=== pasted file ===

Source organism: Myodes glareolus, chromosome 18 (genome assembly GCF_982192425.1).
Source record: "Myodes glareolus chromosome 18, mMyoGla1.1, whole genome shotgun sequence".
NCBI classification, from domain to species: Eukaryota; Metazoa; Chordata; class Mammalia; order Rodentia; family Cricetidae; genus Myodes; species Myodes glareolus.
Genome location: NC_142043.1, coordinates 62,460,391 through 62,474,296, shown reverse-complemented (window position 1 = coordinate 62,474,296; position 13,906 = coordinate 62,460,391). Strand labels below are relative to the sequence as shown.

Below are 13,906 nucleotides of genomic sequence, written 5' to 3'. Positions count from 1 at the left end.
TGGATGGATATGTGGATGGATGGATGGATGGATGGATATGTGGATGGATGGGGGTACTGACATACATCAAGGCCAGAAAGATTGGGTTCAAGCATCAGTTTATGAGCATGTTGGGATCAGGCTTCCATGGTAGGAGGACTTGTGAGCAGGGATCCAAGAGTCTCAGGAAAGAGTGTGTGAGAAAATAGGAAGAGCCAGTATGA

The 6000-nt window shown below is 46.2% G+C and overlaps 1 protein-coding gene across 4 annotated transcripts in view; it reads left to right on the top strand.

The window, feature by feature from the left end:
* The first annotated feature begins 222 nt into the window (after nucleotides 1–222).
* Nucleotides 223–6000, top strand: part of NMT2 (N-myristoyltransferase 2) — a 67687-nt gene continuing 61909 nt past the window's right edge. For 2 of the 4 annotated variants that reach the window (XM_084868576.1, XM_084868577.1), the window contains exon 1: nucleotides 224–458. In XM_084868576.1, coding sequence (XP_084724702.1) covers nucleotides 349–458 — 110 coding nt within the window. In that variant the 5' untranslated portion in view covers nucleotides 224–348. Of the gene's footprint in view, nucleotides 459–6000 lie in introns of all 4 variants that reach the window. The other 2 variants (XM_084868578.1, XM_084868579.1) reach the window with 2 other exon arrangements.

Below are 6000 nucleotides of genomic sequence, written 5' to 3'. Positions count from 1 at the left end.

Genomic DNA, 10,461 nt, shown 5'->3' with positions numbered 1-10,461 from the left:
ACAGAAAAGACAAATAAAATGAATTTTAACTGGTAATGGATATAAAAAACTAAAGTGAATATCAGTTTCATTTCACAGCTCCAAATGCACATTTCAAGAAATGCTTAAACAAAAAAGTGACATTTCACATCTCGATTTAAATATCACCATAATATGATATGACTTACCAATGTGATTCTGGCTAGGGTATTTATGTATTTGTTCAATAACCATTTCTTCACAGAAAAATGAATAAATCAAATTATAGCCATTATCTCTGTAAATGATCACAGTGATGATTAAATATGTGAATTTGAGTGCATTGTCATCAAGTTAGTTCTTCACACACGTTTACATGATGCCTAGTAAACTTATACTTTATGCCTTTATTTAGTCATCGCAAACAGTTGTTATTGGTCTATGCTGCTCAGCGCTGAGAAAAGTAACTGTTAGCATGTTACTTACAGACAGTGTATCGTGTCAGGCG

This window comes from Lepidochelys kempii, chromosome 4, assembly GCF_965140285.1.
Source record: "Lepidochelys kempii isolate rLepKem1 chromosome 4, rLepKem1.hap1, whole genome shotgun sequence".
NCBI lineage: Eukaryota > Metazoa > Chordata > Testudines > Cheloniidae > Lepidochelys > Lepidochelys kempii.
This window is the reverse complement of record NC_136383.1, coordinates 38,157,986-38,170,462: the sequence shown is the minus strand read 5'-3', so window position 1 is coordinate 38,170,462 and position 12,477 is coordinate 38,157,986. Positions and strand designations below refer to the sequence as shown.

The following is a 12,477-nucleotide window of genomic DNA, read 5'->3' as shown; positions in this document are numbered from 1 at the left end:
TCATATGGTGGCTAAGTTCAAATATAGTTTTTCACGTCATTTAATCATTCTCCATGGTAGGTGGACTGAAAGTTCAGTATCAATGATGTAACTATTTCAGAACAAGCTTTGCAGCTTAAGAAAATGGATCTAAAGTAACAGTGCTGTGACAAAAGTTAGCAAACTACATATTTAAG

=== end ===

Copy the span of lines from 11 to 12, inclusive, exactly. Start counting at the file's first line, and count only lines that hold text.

Below are 6000 nucleotides of genomic sequence, written 5' to 3'. Positions count from 1 at the left end.

Genomic DNA, 10,461 nt, shown 5'->3' with positions numbered 1-10,461 from the left: